Ahern in ATM charge 'U-turn'
Justice Minister accused of backtracking as protests erupt over bank fee plan
JUSTICE Minister Dermot Ahern was accused of back-tracking yesterday after a storm of protest blew up over his proposals to charge customers for withdrawing their own money from automated teller machines (ATMs).
Politicians and consumer groups said that he was attempting to penalise ordinary bank customers in order to combat tiger kidnappings.
Mr Ahern had suggested on Thursday that the Government may have to consider making banks charge for money dispensed from ATMs, in order to encourage people to use cards rather than cash.
His suggestion followed a robbery at an AIB branch in Dublin and the abduction of a bank official's wife.
He said that the ATM charge would reduce pressure on banks to hold large amounts of cash.
But following an outcry, the minister appeared to do a U-turn on the issue yesterday, going on RTE radio's 'Drivetime' to stress that he was not proposing taxes or charges on ATMs.
"I wasn't suggesting that more taxes or more charges should be put on people. What I was suggesting was people should be incentivised to use their cards more often in relation to smaller transactions and electronic payments," he said.
Consumers' Association chief Dermott Jewell accused Mr Ahern of backtracking, and said the best way to incentivise people to use less cash would be to scrap the stamp duty on credit, debit and ATM cards.
Ireland is one of the only countries in the world to impose stamp duty on cards. There is annual duty of €30 charged on credit cards, with €5 imposed on cards that double as ATM and debit cards.
Mr Jewell said tiger kidnappings were a matter for banks and their insurers and had nothing to do with how consumers conduct their financial affairs.
But Mr Ahern insisted that Irish people were among the heaviest users of cash and cheques in the European Union.
He said the heavy use of cash imposed massive costs on banks and the State, in terms of security and cash-handling charges.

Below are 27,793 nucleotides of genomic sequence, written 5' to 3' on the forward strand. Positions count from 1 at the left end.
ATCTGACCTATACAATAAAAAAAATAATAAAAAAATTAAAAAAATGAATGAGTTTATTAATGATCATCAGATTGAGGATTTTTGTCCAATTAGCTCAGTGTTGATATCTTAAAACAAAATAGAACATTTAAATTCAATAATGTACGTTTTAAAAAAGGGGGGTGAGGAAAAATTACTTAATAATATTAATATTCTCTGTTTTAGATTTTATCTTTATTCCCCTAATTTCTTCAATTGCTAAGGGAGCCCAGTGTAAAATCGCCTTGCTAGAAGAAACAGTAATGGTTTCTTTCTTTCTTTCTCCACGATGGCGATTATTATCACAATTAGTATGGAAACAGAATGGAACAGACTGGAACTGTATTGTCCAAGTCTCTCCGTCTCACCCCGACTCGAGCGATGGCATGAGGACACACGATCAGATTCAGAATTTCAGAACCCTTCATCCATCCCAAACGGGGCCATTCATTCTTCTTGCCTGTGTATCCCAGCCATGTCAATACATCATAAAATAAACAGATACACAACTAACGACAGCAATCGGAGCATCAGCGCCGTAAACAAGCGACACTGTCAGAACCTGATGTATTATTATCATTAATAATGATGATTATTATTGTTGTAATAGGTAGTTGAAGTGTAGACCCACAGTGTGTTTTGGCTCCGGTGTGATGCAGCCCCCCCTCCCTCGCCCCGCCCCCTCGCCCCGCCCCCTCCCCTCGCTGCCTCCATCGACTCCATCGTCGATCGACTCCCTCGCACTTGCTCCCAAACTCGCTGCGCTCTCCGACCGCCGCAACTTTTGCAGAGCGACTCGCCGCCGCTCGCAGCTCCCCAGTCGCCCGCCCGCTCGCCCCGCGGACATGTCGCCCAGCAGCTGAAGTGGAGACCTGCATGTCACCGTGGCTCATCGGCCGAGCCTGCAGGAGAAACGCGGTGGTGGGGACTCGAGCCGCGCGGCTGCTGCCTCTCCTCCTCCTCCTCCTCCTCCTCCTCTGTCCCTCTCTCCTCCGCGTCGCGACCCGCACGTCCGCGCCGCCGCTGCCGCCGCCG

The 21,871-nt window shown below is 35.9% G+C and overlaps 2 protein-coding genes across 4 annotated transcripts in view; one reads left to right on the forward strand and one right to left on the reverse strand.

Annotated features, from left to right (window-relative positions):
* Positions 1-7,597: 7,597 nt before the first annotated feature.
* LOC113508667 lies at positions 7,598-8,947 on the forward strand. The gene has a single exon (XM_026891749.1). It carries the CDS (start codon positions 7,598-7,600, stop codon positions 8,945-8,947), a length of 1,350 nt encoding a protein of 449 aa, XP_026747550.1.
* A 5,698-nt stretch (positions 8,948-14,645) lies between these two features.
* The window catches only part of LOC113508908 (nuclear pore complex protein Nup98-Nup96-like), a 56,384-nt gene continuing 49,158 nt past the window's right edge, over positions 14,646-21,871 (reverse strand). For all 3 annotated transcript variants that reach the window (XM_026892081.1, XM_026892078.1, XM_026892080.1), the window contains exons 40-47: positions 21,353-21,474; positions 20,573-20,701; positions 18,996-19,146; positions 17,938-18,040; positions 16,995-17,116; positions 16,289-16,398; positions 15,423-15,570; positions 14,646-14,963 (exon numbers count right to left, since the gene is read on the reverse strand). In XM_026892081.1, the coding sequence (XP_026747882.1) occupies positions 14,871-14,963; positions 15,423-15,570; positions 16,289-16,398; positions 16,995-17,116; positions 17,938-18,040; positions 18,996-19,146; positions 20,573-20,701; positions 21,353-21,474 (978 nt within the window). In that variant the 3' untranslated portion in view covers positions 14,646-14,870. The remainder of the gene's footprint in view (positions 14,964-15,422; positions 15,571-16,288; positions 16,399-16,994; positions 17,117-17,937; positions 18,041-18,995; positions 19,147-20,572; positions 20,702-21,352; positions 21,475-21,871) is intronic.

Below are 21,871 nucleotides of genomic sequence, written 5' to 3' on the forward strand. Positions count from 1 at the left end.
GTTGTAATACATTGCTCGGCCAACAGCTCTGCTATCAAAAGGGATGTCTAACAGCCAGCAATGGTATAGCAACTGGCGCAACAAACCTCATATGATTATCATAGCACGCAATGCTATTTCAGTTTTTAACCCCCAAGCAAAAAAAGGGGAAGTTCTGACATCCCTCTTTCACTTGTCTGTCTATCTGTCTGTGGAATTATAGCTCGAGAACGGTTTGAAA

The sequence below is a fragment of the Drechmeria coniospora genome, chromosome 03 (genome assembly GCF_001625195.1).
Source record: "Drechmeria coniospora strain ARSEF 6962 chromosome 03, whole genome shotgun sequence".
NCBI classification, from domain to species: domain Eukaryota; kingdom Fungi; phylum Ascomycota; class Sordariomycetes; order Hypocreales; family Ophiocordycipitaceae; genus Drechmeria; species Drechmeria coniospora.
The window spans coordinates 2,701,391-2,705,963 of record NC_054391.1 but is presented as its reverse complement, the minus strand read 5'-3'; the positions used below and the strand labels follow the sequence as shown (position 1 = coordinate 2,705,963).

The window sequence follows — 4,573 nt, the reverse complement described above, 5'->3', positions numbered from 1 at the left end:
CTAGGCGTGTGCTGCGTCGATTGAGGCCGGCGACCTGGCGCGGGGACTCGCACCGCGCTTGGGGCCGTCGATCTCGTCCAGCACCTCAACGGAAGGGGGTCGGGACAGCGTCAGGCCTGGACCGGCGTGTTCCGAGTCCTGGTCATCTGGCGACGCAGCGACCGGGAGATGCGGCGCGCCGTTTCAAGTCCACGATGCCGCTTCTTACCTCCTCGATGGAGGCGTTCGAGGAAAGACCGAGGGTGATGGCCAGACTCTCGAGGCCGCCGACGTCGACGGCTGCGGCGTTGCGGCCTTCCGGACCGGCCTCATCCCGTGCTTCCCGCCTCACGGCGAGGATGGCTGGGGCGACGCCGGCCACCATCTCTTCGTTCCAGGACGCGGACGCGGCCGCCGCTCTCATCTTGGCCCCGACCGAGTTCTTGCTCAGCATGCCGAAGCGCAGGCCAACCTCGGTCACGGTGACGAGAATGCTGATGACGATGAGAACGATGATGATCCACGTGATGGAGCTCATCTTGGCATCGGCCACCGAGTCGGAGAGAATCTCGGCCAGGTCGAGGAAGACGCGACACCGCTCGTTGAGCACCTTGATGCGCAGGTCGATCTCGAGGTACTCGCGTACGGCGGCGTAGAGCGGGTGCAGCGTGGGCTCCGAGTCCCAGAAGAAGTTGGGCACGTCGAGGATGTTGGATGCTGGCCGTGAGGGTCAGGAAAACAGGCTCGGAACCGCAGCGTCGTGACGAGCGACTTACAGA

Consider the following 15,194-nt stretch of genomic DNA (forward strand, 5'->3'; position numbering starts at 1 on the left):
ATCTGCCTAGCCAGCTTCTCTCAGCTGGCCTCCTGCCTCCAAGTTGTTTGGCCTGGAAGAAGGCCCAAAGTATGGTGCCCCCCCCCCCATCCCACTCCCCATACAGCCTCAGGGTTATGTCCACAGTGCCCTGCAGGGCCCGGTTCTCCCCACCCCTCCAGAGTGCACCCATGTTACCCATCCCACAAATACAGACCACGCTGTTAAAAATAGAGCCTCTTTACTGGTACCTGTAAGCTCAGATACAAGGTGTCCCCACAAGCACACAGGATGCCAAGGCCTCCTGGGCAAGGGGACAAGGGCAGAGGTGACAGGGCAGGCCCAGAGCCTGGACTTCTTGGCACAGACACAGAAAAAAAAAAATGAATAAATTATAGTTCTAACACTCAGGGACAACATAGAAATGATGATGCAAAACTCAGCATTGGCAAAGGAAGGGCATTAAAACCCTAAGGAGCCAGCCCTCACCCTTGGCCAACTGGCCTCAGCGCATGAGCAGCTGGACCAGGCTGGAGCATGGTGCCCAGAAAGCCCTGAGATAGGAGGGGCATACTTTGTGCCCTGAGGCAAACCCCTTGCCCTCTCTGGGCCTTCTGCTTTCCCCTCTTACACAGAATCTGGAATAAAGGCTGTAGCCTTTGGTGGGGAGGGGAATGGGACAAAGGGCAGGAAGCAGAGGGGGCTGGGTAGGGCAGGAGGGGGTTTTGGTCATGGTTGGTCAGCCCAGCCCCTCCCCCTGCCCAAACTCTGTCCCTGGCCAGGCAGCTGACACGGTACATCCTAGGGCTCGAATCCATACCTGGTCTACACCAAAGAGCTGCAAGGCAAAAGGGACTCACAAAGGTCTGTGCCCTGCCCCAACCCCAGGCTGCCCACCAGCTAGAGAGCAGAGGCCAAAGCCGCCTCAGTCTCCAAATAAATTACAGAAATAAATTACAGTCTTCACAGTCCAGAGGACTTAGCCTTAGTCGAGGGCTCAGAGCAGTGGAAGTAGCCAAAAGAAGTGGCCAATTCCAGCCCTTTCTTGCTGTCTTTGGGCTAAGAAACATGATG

The Irish Payments Services Organisation said Irish people withdrew an average of €5,500 a year from ATMs.
The average amount withdrawn by consumers in other EU states was €2,000, the minister said.
Enterprise Minister Batt O'Keeffe revealed that the Government had not held any discussion about a controversial ATM cash charge.
"And (it) certainly is not an issue that is live with government ministers," he added.
Fine Gael justice spokesman Alan Shatter strongly criticised the minister's ATM proposals.
Describing this as a "kidnapper's tax", Mr Shatter said Mr Ahern had decided to hand the State over to the crime bosses.
He said the minister's suggestion was a bizarre, startling and grossly insensitive response to the tiger kidnapping.
Labour's Pat Rabbitte claimed that not since Transport Minister Noel Dempsey used the government jet and state car to get to Glenties had a minister shown himself to be so out of touch.
"Just when you think that it is not possible for the members of this Government to show themselves to be any more out of touch with the man or woman in the street, up comes Dermot Ahern with a proposal to penalise ordinary bank customers in order to combat tiger kidnappings," he said.
Mr Ahern's proposed ATM levy also drew an immediate and critical response from the Irish Bank Officials' Association (IBOA).
IBOA general secretary Larry Broderick said it did not agree with the proposed levy -- and was worried about its long-term implications for the already struggling banking sector.
Mr Ahern's comments about a new levy came in the wake of the latest 'tiger' kidnapping in Dublin earlier in the week.
A three-member gang escaped with an estimated €300,000 after holding a bank manager and his wife at gun-point at their Clondalkin home.
Tony Walsh (41) is the manager of an AIB branch -- and his wife, Anne (38), was taken away from the family home at gun-point.
Mr Walsh was given specific instructions to follow to secure his wife's safe release.